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VandyHacks IV: 36 hours to invent the next big thing

by | Oct. 19, 2017, 9:34 AM

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Share this on Facebook Hundreds of hackers coming to @VanderbiltU to invent the next big thing
L-r: VandyHacks co-communications director Felix Tiet, co-presidents Connor Goggans and Irfaan Khalid, and co-communications director Janet Fang. (Heidi Hall/Vanderbilt)

L-r: VandyHacks co-communications director Felix Tiet, co-presidents Connor Goggans and Irfaan Khalid, and co-communications director Janet Fang. (Heidi Hall/Vanderbilt)

Hundreds of students from as far away as California and South Florida will pack Vanderbilt’s Innovation Pavilion and nearby halls and classrooms this weekend, all of them given 36 hours to produce the next great tech invention.

In its fourth year, VandyHacks, Vanderbilt’s completely student-driven hackathon, has registered a record 67 universities and 700 schools. Organizers say the number who will actually attend is somewhat less, but VandyHacks spends a large chunk of its sponsorship money on four buses that bring students from the Illinois Institute of Technology and University of Illinois at Urbana-Champaign, Purdue University, Georgia Tech and the University of Florida to ensure everyone in those regions who wants to come can do so.

“The status quo for hackathons internationally is that they should be free of financial obstacles for those who want to join,” said VandyHacks co-president Irfaan Khalid, a junior double-majoring in computer science and applied math.

Juniors Felix Tiet, a double major in computer science and chemical engineering, and Janet Fang, a computer science major—both serving as VandyHacks communications staff—said many students would not participate if they had to come up with money for transportation, meals and lodging. And while the lodging is simply quiet rooms in the Engineering and Science Building where students can roll up in blankets brought from home, students will find they have little time for sleep while working in teams on their inventions.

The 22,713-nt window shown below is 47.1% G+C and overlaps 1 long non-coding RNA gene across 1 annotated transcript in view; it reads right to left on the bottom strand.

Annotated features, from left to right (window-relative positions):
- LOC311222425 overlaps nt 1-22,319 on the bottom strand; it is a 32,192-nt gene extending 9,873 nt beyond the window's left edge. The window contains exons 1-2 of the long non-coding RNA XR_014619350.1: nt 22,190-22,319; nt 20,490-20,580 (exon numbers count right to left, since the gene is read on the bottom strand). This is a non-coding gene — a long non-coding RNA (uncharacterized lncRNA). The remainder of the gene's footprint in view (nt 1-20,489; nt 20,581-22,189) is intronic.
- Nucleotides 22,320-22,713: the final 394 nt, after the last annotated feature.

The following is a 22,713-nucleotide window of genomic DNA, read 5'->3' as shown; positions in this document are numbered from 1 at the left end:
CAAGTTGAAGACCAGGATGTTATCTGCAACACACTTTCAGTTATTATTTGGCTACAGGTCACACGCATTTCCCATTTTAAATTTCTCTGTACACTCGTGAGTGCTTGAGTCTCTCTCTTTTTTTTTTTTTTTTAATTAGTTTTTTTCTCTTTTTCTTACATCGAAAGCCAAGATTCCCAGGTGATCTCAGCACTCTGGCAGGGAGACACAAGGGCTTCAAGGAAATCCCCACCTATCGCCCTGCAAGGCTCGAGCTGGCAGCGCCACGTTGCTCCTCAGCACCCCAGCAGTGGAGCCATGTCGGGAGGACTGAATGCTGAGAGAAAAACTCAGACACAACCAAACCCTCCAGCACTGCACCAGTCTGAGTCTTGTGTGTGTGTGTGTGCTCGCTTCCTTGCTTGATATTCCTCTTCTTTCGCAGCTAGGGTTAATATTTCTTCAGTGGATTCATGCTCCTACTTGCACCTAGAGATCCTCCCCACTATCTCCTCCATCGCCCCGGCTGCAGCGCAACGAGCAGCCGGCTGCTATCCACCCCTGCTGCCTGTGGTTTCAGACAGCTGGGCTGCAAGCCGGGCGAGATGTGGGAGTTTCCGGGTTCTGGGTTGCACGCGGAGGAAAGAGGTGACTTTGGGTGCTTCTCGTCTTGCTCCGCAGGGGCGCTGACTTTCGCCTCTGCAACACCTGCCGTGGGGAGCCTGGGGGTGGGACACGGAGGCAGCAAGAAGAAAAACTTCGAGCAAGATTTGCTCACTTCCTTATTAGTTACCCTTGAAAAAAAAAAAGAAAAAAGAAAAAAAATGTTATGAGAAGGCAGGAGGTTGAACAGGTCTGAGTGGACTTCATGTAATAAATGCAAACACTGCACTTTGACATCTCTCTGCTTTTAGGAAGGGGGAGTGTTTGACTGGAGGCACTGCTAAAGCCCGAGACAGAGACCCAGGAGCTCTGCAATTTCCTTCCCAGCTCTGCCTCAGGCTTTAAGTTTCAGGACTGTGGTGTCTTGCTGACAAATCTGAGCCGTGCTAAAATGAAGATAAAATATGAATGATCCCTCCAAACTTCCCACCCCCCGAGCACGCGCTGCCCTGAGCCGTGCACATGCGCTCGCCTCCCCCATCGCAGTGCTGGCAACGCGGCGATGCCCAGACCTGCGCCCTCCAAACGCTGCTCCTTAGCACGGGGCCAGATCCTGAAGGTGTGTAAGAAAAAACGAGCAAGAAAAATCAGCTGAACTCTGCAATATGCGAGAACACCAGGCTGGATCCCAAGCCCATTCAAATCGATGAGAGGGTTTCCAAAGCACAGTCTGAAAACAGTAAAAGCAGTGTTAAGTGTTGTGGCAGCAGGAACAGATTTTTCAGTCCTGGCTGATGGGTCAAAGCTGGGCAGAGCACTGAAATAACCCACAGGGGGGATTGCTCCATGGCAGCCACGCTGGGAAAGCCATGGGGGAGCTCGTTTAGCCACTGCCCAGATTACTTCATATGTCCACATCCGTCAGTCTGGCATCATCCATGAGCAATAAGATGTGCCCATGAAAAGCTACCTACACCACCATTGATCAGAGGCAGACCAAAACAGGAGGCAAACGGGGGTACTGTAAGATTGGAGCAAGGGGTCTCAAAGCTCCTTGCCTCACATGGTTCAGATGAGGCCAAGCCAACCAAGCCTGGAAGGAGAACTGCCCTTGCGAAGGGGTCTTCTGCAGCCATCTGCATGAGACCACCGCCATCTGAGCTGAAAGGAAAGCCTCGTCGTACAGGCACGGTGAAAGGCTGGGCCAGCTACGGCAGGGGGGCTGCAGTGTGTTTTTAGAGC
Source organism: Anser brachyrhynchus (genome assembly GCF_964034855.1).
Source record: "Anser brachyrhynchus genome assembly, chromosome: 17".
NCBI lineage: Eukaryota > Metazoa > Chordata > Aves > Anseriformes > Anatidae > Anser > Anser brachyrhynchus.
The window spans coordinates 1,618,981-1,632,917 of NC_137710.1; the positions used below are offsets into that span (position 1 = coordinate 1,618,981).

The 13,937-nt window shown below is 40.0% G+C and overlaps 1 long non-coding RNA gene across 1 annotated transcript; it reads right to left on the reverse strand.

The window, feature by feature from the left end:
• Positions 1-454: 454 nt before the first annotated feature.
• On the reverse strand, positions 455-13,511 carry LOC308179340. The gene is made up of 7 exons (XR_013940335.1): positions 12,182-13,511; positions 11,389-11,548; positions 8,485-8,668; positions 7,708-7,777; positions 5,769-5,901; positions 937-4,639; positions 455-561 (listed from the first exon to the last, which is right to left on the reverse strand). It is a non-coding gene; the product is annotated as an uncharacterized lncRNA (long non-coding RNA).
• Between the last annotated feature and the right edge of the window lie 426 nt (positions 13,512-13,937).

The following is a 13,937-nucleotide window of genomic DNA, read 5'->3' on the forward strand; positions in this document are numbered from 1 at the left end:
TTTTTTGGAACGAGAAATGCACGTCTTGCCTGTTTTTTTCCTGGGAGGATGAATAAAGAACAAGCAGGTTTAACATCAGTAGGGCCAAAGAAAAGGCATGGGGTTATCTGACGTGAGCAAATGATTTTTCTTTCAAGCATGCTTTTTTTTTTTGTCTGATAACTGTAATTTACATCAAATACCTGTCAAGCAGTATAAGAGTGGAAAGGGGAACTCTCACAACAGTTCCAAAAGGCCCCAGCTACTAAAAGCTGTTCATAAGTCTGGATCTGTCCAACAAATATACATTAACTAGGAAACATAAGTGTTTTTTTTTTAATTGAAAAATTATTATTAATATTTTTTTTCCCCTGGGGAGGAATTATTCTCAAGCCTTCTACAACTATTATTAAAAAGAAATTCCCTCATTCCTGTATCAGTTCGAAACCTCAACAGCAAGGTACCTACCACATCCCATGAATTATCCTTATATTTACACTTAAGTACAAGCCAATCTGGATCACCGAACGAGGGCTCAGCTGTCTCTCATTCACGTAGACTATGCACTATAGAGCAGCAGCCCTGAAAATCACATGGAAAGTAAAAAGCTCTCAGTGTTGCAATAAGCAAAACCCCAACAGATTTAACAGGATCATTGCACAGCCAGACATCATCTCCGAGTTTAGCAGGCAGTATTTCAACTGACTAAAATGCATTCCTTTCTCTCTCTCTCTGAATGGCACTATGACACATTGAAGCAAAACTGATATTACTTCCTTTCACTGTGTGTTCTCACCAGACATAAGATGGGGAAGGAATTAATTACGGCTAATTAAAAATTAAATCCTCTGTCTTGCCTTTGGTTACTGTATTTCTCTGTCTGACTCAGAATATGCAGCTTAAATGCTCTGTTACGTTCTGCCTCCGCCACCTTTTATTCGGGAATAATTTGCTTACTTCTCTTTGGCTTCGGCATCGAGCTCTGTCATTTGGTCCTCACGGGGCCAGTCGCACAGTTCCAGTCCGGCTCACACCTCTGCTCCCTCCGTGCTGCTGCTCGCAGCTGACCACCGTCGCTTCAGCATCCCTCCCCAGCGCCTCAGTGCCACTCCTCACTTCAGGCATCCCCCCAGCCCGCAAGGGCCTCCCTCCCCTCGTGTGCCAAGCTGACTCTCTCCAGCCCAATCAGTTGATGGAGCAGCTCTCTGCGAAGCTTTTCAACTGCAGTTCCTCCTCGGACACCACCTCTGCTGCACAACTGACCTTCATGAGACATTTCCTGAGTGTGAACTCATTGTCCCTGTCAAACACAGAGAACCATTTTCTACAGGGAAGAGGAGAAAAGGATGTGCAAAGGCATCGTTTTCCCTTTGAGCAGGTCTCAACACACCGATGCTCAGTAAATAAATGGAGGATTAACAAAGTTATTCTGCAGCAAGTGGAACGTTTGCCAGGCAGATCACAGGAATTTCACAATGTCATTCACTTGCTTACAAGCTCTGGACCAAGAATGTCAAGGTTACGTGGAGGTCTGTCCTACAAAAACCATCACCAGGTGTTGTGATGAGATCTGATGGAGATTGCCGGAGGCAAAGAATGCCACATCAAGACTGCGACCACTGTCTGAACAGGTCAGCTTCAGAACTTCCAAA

Last year’s winners included a device that used facial recognition tech on everyone trying to enter a home. If a face wasn’t recognized, it texted a photo to the homeowner. Inventions that didn’t win ranged from software to help people with depression feel better to an app that simply shouted “yeah bbbbooooyyyyyy” as long as the user pressed the screen.

“Our primary motivation is to get people involved in the hacking community in general, so we welcomed beginners to register,” said co-president Connor Goggans, a senior majoring in computer engineering. “This encourages collaboration in a way classroom work just can’t, and everyone is going to learn a lot.”

Robyn Mace, Nashville’s chief data officer, will speak at Friday night’s opening ceremonies. The public is invited to see the finished devices at an expo at 11:30 a.m. Sunday, Oct. 22, at the Innovation Pavilion, 1212 25th Ave. S.

VandyHacks sponsors are: MicroStrategy, BNY Mellon, Centene, L3 ForceX, Vanderbilt School of Engineering, R|V, Chick-fil-A, Home Depot, Capital One, Facebook, twilio, stickermule, fly.io and The Martha Rivers Ingram Commons at Vanderbilt.

Media Inquiries:
Heidi Hall, (615) 322-NEWS
heidi.hall@vanderbilt.edu




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